Every single system on our boat has either been replaced, repaired, or upgraded.  The fresh and pressure water system has been upgraded with a new pressure water pump, hot water heater, new plumbing fixtures, new hoses, and the freshwater tank has been cleaned and sanitized.  The head (toilet) pump has been replaced.  The head itself has been upgraded and redesigned with new hoses, fixtures and teak joinery.  The pressurized alcohol stove and oven has been converted to propane.  The interior lights have been repaired or replaced.  The entire electrical system was relocated and replaced.  The mast was dropped and the steaming, anchor, and running lights replaced.  Before the mast was restepped, we installed a new antenna for the new marine radios and a weather station was installed at the top of it.  The standing rigging (shrouds, forestay, and backstay have been inspected.  All running rigging (ropes) have been inspected and in some cases replaced.  The refrigeration was removed and cleaned.  Air conditioning has been installed…capable of running on both AC power, and DC power when we are underway.  The entire bilge system was inspected, cleaned and sanitized.  Every single bit of joinery that could be removed was taken out of the boat, sanded down to bare wood and painted with ten coats of new polyurethane…interior joinery that couldn’t be removed was also treated to the sanding and finishing process.  While the joinery was out, the entire boat interior was hand cleaned, top to bottom and bow to stern…and sanitized.  The cabin sole was replaced with ¾” teak marine plywood that had two coats of penetrating marine epoxy followed by ten coats of polyurethane.  The bilge inspection hatches were replaced.  Additional inspection hatches were installed to facilitate maintenance.  The interior settee was completely redesigned to facilitate converting it to a king size bed while underway.  The Formica settee table was replaced by a solid mahogany one that is removable.  Additional fiddles were added at every possible area that could conceivably require them.  All bilge grates were removed and refinished.  New interior and cockpit cushions were made and installed.  All of the severely grazed port lights were reglazed with polycarbonate; all of the port dogs were replaced.  All of the above deck solid teak handrails and other above deck teak was sanded down to bare wood and teak oiled.  An existing below decks GPS system was relegated to a back-up system and then complimented with a new state-of-the-art color Chartplotter located at the helm.  The old depth finder was also relegated to back-up and complimented with a new color depth finder, also at the helm.  The pedestal steering compass was replaced with a more easily read one, with a light for night cruising.  The pedestal itself was removed and powder coated.  A new bimini top was fabricated and installed.  A larger stainless steel bar-b-que pit was bought and installed.  Blocks were installed to replace the nylon guides for the lines running to the auto furler of the headsail.  A lifesaving ring was added.  Last fall, the boat was pulled from the water…a new bottom job was performed as well as new cove, boot, and accent stripes painted…several fiberglass dings were repaired and gel coated before the whole hull, topsides included, was compounded and waxed.  And, as of the past couple of weeks, a new headsail and mainsail were purchased and installed…as well as significant work on the engine performed.  Yesterday, we installed a new Raymarine SPX-5 autopilot…this autopilot is coupled to our Garmin 550 marine GPS system.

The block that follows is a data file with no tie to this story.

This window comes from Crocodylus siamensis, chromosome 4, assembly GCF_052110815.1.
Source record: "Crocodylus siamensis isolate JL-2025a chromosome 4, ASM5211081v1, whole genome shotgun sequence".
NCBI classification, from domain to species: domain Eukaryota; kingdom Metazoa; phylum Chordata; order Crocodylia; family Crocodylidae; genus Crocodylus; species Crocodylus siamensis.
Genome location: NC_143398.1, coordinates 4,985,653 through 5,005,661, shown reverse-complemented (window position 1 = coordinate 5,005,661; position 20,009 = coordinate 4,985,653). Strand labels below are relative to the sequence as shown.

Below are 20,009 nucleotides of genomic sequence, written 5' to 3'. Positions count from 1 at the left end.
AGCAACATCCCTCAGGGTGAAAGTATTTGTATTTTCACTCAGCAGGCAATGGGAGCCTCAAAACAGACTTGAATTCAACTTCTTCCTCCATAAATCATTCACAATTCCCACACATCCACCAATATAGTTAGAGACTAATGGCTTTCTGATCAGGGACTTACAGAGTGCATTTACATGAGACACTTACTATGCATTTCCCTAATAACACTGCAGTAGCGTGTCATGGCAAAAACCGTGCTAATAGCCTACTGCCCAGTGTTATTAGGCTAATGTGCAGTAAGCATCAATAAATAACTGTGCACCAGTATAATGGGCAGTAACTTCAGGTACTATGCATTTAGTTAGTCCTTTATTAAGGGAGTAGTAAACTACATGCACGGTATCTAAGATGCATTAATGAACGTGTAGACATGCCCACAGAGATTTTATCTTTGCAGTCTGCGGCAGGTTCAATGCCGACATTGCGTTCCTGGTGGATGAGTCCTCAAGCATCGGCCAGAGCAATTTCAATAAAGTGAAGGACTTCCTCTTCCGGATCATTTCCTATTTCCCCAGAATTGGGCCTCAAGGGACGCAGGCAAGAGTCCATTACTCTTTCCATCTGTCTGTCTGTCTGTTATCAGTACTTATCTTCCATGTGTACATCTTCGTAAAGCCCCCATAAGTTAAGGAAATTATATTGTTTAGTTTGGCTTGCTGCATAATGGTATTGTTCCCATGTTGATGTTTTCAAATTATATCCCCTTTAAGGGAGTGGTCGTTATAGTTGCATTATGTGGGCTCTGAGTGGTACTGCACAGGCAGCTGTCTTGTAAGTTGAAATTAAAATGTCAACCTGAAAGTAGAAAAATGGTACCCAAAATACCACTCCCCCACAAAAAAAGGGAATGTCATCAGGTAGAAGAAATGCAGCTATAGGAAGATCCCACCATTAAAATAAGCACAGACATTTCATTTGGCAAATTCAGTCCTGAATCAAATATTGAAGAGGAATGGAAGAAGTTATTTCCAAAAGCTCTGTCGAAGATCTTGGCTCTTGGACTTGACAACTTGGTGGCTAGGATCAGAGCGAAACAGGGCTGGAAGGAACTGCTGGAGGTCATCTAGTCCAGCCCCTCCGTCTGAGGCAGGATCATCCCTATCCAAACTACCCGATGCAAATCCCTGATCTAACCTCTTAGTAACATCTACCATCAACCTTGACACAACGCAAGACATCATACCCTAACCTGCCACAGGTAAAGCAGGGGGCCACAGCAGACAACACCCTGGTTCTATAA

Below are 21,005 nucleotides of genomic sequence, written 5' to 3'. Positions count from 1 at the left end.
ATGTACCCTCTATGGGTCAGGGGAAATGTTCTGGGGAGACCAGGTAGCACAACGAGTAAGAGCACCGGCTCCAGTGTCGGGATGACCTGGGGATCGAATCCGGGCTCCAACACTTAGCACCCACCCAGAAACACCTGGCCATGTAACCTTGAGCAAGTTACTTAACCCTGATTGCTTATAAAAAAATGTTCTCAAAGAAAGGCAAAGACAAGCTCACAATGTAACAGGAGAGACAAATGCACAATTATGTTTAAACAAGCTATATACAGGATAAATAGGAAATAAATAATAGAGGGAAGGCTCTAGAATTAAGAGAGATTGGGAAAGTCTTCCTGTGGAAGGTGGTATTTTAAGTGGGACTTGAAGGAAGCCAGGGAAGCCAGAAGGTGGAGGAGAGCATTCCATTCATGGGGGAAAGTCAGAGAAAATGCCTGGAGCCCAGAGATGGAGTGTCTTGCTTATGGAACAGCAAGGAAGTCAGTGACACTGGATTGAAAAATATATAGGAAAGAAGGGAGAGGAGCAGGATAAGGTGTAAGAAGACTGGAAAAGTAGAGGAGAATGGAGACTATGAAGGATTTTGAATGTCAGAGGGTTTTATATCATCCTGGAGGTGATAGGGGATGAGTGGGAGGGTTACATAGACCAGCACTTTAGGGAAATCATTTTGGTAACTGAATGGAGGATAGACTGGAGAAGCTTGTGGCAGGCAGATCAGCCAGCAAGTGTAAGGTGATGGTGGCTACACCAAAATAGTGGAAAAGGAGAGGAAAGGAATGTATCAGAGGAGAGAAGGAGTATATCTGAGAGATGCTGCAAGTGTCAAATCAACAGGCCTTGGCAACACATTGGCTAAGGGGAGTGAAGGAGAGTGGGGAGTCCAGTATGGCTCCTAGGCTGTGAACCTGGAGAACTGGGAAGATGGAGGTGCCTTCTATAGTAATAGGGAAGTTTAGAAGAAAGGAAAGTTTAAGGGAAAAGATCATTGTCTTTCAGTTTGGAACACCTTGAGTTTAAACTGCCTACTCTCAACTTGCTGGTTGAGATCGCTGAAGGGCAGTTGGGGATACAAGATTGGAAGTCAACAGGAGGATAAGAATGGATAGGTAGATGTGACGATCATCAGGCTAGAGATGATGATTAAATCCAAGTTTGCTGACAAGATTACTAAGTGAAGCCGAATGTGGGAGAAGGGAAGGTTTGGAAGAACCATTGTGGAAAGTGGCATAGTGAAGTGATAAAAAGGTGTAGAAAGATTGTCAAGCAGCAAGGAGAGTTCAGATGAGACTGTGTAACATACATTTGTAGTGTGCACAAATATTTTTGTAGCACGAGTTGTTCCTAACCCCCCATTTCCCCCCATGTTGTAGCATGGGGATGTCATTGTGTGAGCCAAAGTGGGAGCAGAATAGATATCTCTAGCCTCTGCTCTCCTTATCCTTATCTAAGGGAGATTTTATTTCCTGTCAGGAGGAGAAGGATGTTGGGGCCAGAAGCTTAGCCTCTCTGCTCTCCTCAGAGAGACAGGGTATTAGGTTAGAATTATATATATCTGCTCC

I may have left out something, but suffice to say the boat we have now is not even a reasonable facsimile of the boat we bought.

We can’t wait to take the boat out on July 4th.  The run down to Port Aransas/Corpus Christi will be broken down to different legs.  First, we’ll head to Galveston and overnight.  Then we will go outside in the Gulf for the straight 30 hour or more run down the Texas coast to Port Aransas.  The water off of Port Aransas is clear and blue so once there we anticipate spending a few days on Padre Island and the beach.  On the way back we’ll stop in Rockport.  Fishing is certainly in the picture both going and coming…some of the best fishing on the Gulf coast is in this area.  There are a slew of marinas between Galveston and Port Aransas…and, for once we have time…where we stay on the way back is simply where our whim takes us.  All of the marinas have showers and swimming pools and, though I enjoy cooking and cooking on the boat, they all are within either a short walk or cab ride to some fabulous restaurants.

If the boat doesn’t try to kill us again, it should be a great trip.  We’ve spent a lot of time and money in an effort to have a great coastal cruiser.  We are both looking forward to enjoying it.

Advertisements

Leave a Reply

Fill in your details below or click an icon to log in:

WordPress.com Logo

You are commenting using your WordPress.com account. Log Out / Change )

Twitter picture

You are commenting using your Twitter account. Log Out / Change )

Facebook photo

You are commenting using your Facebook account. Log Out / Change )

Google+ photo

You are commenting using your Google+ account. Log Out / Change )

Connecting to %s

%d bloggers like this: